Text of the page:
This article was originally published in 2008
When Vancouver-born Allan King made his first film Skidrow, about that city’s Downtown Eastside, in 1956, Louis St. Laurent was prime minister, the Montreal Canadiens were winning their first of five consecutive Stanley Cups, and that year’s crisis in the Middle East was at the Suez Canal.
Fifty-two years later, he is the second inductee in the creative category of the Canadian Film and Television Hall of Fame. It’s a highly deserved accolade for the versatile director who helmed the classic feature drama Who Has Seen the Wind (1977) and many award-winning TV series, but is best known for his hard-hitting, compassionate but controversial documentaries Warrendale (1967), A Married Couple (1969) and Dying at Grace (2003).
After receiving retrospectives in Toronto, Rome and London, a major prize at Cannes for Warrendale, and laudatory reviews in The New Yorker, Maclean’s and The Observer for a number of his films, it’s fair to wonder how excited King can be about this latest acknowledgement. ‘I used to pretend that it didn’t mean anything to me. But that’s not true. I lust after them,’ admits King, with a trace of amusement in his eyes. But the bearded, bespectacled director is clearly sincere when he adds: ‘It’s a great honor to be recognized by your colleagues.’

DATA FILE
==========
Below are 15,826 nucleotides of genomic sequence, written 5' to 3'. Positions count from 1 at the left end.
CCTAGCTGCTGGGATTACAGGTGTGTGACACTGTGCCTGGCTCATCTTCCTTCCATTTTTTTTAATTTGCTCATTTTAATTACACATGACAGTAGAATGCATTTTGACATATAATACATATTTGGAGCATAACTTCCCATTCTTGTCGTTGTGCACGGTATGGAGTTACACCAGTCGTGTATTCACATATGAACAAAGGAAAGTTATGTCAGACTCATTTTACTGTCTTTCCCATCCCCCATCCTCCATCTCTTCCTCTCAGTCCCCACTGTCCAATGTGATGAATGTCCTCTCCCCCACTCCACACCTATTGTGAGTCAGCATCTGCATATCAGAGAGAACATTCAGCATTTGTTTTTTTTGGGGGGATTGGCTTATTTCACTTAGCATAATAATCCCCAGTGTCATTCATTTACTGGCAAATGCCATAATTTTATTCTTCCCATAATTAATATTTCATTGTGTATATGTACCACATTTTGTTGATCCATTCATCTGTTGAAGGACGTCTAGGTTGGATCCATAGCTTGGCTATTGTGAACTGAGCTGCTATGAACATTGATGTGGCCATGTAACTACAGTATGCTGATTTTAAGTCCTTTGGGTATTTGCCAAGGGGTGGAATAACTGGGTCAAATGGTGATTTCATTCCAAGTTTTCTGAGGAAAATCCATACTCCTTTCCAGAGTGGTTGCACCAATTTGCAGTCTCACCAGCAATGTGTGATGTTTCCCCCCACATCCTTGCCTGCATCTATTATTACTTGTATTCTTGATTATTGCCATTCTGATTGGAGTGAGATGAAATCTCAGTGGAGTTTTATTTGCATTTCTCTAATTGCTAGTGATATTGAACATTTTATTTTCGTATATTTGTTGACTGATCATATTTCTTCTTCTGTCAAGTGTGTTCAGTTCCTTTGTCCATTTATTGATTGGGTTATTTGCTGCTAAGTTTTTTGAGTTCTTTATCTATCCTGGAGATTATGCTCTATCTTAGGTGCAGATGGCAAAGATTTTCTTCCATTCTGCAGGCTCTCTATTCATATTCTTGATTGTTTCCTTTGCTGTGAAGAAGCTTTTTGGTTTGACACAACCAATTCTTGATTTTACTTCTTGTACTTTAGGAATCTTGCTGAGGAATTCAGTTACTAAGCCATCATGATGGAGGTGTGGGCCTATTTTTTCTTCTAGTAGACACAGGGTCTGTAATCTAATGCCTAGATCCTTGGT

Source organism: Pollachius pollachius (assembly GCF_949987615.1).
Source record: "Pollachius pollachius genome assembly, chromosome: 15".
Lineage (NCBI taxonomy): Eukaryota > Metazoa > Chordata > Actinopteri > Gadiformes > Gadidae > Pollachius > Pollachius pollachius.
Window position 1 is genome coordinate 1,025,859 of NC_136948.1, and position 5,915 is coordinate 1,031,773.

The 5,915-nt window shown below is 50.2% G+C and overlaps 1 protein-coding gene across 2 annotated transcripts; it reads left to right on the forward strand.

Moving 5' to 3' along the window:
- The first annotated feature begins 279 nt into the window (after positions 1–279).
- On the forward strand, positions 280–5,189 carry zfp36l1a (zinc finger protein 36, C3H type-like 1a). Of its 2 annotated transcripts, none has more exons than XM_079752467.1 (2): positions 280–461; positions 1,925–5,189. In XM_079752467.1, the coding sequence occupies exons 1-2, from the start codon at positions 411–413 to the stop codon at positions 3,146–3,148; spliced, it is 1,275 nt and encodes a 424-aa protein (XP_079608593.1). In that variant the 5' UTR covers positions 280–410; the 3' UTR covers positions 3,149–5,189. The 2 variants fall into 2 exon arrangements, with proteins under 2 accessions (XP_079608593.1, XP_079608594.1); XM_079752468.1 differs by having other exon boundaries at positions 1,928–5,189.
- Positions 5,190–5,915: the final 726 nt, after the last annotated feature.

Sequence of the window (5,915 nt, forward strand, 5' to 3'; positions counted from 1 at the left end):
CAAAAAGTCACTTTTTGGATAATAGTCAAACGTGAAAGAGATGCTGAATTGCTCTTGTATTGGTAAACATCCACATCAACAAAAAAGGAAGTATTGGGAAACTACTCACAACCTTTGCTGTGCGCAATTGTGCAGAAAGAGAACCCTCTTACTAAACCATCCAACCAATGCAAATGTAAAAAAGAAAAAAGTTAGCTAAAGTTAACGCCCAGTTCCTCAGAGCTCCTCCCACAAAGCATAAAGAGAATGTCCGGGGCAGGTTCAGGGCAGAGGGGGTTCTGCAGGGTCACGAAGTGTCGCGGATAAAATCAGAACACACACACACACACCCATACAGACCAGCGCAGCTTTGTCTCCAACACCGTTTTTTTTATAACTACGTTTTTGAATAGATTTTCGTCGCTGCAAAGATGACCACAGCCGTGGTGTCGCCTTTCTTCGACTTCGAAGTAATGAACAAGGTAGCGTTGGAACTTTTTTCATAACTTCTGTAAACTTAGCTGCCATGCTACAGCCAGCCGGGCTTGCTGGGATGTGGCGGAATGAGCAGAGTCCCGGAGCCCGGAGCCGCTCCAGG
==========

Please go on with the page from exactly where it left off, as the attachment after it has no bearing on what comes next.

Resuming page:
King continues to be the recipient of many critical salutes. He’s off to Krakow later this month to receive that festival’s Dragon of Dragons lifetime achievement prize, an award previously won by Albert Maysles and Werner Herzog.
Sturla Gunnarsson, president of the Directors Guild of Canada, a role that King once held, hails him as ‘one of the only filmmakers alive that actually [helped to] create a genre of filmmaking – the direct cinema.’
York University professor Seth Feldman, who curated the Toronto International Film Festival’s King retrospective, characterizes Warrendale – about a residential treatment center for emotionally disturbed children – as ‘pure cinéma verité: the decisions made of what to show and what not to show – how to organize the material – was dead on.’
Ironically, King prefers the term ‘actuality drama’ to those used by Gunnarsson and Feldman. ‘The fact is, what I do ain’t the truth, direct or otherwise. The truth is unknowable.’